Kyrgyz Ombudsman Dzhamilya Dzhamanbaeva met with USAID's Senior Global Coordinator for Gender Equality and Women's Empowerment, Jamille Bigio in Bishkek. According to the ombudsman's office, the parties discussed important issues in the protection of freedoms and human rights. The key topics of conversation were reportedly the problem of early marriage among women in Kyrgyzstan, and the protection of children's rights. The ombudsman's office cited an example of a 15-year-old girl being married against her will to a much older man. "There is an urgent need to support victims of early marriages, because they are exposed to domestic violence... For example, a 23-year-old mother of three approached the Ombudsman Institute complaining of domestic violence. As it transpired, she had been forcibly married at age 15 to a man three times her age," Dzhamanbaeva said. The ombudsman stated that her office receives many appeals from girls complaining about domestic violence, and its review has revealed facts about forced early marriages. According to the Institute, such egregious facts are not isolated in Kyrgyzstan, and there is a need for the government to take measures to prevent them. In the past, human rights activists have repeatedly stated that the police are reluctant to consider cases of domestic violence, because the spouses very often reconcile, and the victim withdraws her statement. Furthermore, the Supreme Court has recognized that police systematically fail to prosecute domestic violence cases, "because of widespread misconceptions and gender stereotypes present at all levels of law enforcement and judicial systems." "The police often see no need to intervene in what they consider to be 'private matters,' and do not recognize domestic violence as acts requiring preventive measures or investigation," noted a Kyrgyz Supreme Court report. As a result, law enforcement officials often try to dissuade victims from filing a formal complaint. The situation is similar regarding the practice of bride kidnapping. However, under public pressure, in 2019 the Kyrgyz authorities toughened the punishment for kidnapping girls in order to marry them. According to the criminal code, this offense now carries a prison sentence of 5 to 10 years. Additionally, the fine for forcing girls under the age of 17 into marriage can be up to 200,000 som ($2,200). The ombudsman also said a new bill is being drafted to strengthen the mandate of the ombudsman's office and allow representatives to participate in closed-court sessions involving children. "Currently, the institute's employees are not allowed to attend such sessions, [as per] the criminal code. In this regard, we have no opportunity to ensure the protection in court of the rights of children who have been abused. With the adoption of the new law, we will be able to monitor closed trials," the ombudsman emphasized. USAID's representative, Bigio noted the importance of strengthening cooperation on the protection of children's rights and the development of mechanisms to protect against early marriage, saying that USAID is ready to continue to cooperate with the government of Kyrgyzstan, authorized bodies and human rights defenders and to provide all of...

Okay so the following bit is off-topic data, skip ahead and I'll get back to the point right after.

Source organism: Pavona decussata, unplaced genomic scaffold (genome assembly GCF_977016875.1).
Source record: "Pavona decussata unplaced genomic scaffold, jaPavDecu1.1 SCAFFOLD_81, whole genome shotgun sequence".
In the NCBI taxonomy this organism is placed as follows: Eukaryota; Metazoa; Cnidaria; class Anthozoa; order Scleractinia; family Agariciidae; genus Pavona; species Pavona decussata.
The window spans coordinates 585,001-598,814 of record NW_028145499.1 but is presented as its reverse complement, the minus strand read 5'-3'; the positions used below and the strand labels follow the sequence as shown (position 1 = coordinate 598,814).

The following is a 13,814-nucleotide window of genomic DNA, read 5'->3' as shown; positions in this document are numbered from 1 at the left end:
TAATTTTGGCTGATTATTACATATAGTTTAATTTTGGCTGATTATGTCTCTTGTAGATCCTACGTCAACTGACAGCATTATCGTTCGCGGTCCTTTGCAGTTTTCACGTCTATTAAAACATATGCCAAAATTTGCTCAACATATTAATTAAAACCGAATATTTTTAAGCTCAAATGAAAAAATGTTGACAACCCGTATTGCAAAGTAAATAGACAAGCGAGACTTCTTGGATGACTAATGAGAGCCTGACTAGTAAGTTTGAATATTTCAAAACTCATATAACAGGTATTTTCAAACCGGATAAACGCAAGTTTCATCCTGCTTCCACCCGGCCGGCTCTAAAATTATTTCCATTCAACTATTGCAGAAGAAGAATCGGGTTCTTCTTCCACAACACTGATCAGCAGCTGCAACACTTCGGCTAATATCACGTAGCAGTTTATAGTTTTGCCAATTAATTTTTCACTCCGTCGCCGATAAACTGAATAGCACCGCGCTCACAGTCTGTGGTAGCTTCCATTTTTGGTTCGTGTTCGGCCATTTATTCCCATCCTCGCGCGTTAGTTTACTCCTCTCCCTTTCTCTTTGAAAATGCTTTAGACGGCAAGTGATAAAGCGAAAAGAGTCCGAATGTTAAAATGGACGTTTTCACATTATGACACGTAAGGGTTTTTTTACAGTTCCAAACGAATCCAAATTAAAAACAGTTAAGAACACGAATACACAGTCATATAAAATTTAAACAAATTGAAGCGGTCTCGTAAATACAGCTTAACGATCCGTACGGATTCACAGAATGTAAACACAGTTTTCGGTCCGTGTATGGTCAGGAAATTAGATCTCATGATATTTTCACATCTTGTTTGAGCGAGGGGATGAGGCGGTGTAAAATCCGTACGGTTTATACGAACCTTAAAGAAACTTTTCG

Women in Uzbekistan May Now Drive Buses and Heavy Trucks